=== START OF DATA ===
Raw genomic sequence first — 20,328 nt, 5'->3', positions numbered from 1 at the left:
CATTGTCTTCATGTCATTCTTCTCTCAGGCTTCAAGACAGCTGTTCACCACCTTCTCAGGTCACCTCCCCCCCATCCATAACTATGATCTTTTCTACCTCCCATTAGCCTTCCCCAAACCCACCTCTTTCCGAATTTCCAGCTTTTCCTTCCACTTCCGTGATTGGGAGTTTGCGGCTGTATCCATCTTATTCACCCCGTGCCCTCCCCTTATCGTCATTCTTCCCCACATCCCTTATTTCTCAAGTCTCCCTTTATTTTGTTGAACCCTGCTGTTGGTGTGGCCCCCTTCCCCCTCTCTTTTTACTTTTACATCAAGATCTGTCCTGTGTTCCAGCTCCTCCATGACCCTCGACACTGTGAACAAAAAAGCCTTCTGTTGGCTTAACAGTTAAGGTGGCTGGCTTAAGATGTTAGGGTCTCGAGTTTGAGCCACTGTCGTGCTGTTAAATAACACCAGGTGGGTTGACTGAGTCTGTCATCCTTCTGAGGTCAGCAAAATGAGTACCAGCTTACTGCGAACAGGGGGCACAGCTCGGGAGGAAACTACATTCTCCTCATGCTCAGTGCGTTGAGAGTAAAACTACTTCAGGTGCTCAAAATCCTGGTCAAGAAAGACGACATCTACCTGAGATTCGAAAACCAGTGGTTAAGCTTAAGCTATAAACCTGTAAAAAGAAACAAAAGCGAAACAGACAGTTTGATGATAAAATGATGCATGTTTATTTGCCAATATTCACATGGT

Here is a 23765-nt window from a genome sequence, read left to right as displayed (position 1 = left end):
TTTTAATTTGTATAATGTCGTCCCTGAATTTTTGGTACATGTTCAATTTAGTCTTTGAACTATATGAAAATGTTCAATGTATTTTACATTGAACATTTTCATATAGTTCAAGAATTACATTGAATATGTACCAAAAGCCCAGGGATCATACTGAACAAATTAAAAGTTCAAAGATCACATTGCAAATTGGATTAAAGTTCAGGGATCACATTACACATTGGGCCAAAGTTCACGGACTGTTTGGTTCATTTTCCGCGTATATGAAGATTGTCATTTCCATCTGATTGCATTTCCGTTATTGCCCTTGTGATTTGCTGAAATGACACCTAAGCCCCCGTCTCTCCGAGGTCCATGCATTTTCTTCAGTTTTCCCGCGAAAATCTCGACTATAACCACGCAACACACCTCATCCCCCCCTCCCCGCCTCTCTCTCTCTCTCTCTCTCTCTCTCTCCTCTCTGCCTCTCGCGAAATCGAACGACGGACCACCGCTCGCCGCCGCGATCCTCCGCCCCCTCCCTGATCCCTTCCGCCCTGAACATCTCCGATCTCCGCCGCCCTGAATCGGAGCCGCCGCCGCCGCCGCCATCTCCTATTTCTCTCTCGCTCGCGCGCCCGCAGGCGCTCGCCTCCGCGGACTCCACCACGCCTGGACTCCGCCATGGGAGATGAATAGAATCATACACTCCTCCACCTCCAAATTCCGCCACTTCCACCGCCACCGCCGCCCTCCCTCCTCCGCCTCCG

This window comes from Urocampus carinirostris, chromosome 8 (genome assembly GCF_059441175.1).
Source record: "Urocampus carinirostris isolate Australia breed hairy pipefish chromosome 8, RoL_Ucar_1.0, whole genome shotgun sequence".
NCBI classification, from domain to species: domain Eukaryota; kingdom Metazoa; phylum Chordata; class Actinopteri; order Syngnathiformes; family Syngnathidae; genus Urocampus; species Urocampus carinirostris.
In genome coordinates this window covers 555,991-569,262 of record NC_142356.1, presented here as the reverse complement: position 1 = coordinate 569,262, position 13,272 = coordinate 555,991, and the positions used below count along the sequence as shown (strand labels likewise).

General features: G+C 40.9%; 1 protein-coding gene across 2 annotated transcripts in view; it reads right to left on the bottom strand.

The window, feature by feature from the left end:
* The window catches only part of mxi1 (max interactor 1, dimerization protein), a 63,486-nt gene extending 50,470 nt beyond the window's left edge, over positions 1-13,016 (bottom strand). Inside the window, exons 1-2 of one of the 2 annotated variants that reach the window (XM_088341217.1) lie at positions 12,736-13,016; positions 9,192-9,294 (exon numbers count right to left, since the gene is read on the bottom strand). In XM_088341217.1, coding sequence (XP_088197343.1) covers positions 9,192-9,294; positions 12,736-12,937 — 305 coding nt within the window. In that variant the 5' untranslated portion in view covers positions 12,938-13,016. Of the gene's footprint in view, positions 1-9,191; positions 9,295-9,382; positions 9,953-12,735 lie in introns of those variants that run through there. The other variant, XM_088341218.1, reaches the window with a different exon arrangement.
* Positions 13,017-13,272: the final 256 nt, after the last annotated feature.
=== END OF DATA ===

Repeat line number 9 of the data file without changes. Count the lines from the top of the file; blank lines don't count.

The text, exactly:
General features: G+C 40.9%; 1 protein-coding gene across 2 annotated transcripts in view; it reads right to left on the bottom strand.